Abstract: As the borderline is now thinning between the developing countries and emerging economies, it is now time to visualize the next runners of economic development and flag bearer of industrial revolution – the EAGLEs.
With the merge of globalization and glocalization, the gap of economic growth between developed and emerging countries is diminishing substantially. The G7 nation’s total GDP in 2000 was 133% of that of the EAGLEs (Emerging and Growth Leading Economies). In 2016, the EAGLEs frog leaped the growth by 128% of the G7’s. If the trend continues, this figure will hit 138% by 2020 and the projected GDP growth of the EAGLEs will outperform that of the G7 by two times within 2050 (G7 – US$bn 73,787 vs E7 – US$bn 145,349).
The EAGLEs although has a dynamic definition based on the projected contribution to the world economy with reference to the G6 countries (G7 minus USA), it is considered as of utmost importance for foreign investment and global market for innovation. The E7 countries are the frontrunners of global economies and the EAGLEs are considered as the next frontier economies (BBVA Research, 2010).
The EAGLEs have been lucrative destinations for foreign investment and innovation portfolio. The developed countries are now wrapping up the labor intensive manufacturing industries and adopting value-additive production process through smart factory and Internet of Things (IoT). These manufacturing plants, and design & research hubs are being shifted to these EAGLE countries for Greenfield investment. Government and corporations are finding it more suitable to leverage the low cost advantage and availability of cheap labor from these emerging markets. Rather than stagnating into high debt and accompanying slow growth of the developed countries, investors are now finding the EAGLEs’ healthy growth and manageable fiscal deficit more business-friendly.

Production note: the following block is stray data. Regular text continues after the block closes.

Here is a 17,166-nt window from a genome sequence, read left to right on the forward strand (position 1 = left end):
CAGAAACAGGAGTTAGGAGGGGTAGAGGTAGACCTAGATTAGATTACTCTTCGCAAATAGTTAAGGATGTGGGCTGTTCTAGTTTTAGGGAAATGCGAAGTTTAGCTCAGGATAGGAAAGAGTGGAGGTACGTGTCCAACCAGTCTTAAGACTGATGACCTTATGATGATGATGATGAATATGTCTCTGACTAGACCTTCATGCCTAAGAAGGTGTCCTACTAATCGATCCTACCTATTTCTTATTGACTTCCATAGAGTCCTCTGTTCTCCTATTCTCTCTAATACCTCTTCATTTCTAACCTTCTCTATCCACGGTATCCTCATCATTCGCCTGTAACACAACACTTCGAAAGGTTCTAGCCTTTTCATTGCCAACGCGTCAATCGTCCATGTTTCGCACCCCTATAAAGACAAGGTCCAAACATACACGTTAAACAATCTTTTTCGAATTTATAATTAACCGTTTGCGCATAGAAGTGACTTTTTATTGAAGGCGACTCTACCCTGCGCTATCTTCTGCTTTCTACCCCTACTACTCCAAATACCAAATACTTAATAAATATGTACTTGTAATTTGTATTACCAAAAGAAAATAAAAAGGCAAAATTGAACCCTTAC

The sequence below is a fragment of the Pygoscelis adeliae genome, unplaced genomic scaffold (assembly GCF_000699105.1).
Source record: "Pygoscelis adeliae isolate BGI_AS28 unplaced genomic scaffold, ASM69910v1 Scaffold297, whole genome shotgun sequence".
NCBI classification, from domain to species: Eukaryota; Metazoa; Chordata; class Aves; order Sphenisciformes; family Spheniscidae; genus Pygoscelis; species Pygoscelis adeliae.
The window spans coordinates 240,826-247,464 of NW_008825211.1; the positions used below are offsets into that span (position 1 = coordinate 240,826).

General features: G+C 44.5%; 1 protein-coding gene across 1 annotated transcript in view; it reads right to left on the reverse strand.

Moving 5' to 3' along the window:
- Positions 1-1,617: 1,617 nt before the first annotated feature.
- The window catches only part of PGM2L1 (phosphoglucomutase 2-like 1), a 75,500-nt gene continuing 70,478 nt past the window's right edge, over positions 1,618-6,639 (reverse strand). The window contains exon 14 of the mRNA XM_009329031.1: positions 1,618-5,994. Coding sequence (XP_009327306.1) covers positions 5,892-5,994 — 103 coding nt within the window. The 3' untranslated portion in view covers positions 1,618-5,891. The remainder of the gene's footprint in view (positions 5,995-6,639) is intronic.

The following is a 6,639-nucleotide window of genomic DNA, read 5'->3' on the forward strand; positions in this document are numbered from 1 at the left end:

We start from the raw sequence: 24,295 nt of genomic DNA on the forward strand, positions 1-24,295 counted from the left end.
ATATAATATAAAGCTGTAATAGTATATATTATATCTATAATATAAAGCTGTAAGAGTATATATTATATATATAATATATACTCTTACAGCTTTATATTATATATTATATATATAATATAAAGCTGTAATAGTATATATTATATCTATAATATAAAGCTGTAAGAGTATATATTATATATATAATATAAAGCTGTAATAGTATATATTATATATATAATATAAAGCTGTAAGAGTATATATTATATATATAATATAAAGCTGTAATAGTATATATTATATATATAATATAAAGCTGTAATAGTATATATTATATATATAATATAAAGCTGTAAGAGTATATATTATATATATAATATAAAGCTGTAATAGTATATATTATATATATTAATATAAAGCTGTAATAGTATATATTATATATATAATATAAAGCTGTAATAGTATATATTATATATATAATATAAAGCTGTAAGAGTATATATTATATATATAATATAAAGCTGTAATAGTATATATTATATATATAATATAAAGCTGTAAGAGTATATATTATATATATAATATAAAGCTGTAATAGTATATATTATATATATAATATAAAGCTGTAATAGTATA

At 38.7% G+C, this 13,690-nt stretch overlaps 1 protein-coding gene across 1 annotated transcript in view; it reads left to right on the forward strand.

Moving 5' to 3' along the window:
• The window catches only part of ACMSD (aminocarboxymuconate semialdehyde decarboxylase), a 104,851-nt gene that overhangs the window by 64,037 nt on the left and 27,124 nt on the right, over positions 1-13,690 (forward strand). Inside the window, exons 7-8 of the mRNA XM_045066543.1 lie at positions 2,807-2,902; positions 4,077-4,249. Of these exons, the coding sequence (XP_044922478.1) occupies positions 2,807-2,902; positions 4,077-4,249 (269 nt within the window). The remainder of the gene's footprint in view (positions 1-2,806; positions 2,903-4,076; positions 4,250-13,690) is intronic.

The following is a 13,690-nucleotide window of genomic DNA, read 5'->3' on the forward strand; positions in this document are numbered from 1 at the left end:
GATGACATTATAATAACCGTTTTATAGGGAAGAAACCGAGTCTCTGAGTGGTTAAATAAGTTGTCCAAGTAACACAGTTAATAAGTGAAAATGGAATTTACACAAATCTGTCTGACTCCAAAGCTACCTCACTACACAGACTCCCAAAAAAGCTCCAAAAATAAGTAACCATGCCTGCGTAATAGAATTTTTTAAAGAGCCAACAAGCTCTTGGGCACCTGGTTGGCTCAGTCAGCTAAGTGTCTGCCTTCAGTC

But low income bracket and high rate of unemployment pose a great challenge for the economies, as most of the EAGLEs will hit the ‘sweet spot’ of consumer growth after 2017 (significant number of people begin earning equivalent of over US$10 per day) (Ernst & Young, 2013). Additional threats come as structural problem and comparatively expensive market trading (compared to USA) especially in the Latin America (Borzykowski, 2017). The Asian countries face the challenges of authoritarian government, political instability, terrorism and technological adaptation between fourth industrial revolution and innovation (Focus Economics, 2016).
To encourage the booming economic growth of the EAGLEs, the developing countries should help identify the determinants of external shock that may undermine the potential growth. Profound, lasting transformation in the global economy is achievable through craftsmanship of the developing and emerging countries. The monumental shift of this world economy can achieve a steady and balanced momentum if market liberalization, political stability and infrastructural & institutional support are ensured. In addition, merging of boundaries can help the foundering global economy stay afloat. Meanwhile, corporations and governments capable of meeting the interests of the Western democracies need to effectively supply optimum business, and conducive regulatory environment to the new bourgeois of Asia, Africa, and beyond – so that the EAGLEs can move to the next level of economic advancement.
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